How to measure apartment size in Israel — Committee established to set a national standard

Your real estate asset in Israel may be recorded to be of varying sizes, depending on the assessment institution and the method they might choose to apply. The size of a particular apartment may be different in the building construction permit, the owners’ land registration in “Tabu” (Israeli Land Registry), and the local municipality’s data for calculation of municipal tax. The range of different methods creates chaos, excess bureaucracy, and sometimes is even used by building contractors to the detriment of property buyers. Recently, the Israeli government established a committee whose aim is to set a uniform mechanism for the market.  

Today, the owner of a home in Israel may well find it difficult to answer a basic question – what is the size of your apartment? This is because the various planning and construction bodies each use different methods of measurement. Architects and planning committees follow the Planning and Building Regulations; local authorities use a different method for determining municipal tax rates, and the method used to calculate the size of a property for registration at the Land Registry may differ significantly from both of these.

Uniform mechanism for measuring apartment size

In order to standardize practice, the government established a special committee to formulate a uniform mechanism that will apply in all cases – including the municipal tax registration, the construction permit, and the Land Registry. The committee began work a few weeks ago and its members include representatives from the Justice Ministry, the Planning Administration, and the Housing and Construction Ministry.

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As part of its work, the committee will have to provide answers to measurement and dimension issues which until now have not been formally determined, such as – should the area of the balcony, parking space or storage room be included in the built area of the property, and if so, how should this be done? Another question relates to common areas jointly owned by all the residents of a building, which according to some methods are included in the “gross” area of the apartment. The committee will need to decide if the inclusion of common areas is the correct approach.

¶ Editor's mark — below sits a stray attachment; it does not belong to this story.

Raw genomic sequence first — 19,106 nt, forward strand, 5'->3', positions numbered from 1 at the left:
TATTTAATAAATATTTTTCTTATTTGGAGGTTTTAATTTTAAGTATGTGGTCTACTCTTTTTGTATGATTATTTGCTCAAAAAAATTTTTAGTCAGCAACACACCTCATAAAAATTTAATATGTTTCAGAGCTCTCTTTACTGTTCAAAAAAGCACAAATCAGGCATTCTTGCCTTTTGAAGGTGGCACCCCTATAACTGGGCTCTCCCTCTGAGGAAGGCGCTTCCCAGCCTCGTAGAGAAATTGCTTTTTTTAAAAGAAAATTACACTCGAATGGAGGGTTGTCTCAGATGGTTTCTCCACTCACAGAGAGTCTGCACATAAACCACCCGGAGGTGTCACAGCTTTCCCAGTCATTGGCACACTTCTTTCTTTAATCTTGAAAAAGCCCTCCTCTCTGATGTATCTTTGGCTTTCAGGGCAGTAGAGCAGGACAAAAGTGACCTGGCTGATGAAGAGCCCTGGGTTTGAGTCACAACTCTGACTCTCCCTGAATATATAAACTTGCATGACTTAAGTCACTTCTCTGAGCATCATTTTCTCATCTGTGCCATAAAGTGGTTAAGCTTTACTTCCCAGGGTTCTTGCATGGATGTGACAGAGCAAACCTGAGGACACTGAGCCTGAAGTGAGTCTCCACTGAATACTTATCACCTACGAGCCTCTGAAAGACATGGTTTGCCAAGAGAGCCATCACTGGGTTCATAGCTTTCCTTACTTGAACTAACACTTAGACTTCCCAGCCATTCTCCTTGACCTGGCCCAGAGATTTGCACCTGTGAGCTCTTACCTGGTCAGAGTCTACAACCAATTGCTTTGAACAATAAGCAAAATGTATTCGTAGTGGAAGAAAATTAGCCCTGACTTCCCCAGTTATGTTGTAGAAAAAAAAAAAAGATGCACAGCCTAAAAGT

Relevance in urban renewal projects

The range of different methods creates many issues on a regular basis. For example, in urban renewal projects – where the owners of the original apartments receive new, larger apartments – the determination of the size of the old apartments in the building slated for reconstruction, is critical for the owners of the apartments. This is because the size of the new apartment to be received is relative to the size of the old apartment (the owner of a 100 sq.m. apartment, for example, will receive a larger new apartment than the owner of an 80 sq.m. apartment). The use of different methods can cause misunderstanding at best, and in the worst case may even be manipulated by the parties to an agreement. There have even been some extreme cases where owners received a new apartment which was actually smaller than their original apartment because the building contractor chose the method of calculation which best served their own interests.

This is only one example of the many issues that may arise by using different methods. Other examples are purchasers of apartments “on paper” from the builder, who measure the property after receiving the keys and discover that the size promised to them by the builder does not match the size of the finished apartment, and municipal tax calculations based on methods of measurement which differ from municipality to municipality. This is unfair and is not properly explained to the local taxpayers. 

Lengthy and complex land registration process

The main motivation for establishing the committee was a report published in December 2020 by the Ministry of Justice, which dealt with one of the most lengthy and complex processes in Israel – registration of property in the Israel Land Registry. This process, which in theory should be quick and simple, in practice sometimes takes up to ten years or even more, after taking ownership of the property.

The 62-page report was written by a team headed by the Deputy Attorney General, Adv. Erez Kaminitz. It describes the use of different calculation methods as one of the main obstacles to streamlining the registration process.  The report also notes that lack of uniform data means that sometimes regional Land Registry offices will register different measurements for apartments that have identical characteristics.

The contents of this article are designed to provide the reader with general information and not to serve as legal or other professional advice for a particular transaction. Readers are advised to obtain advice from qualified professionals prior to entering into any transaction.

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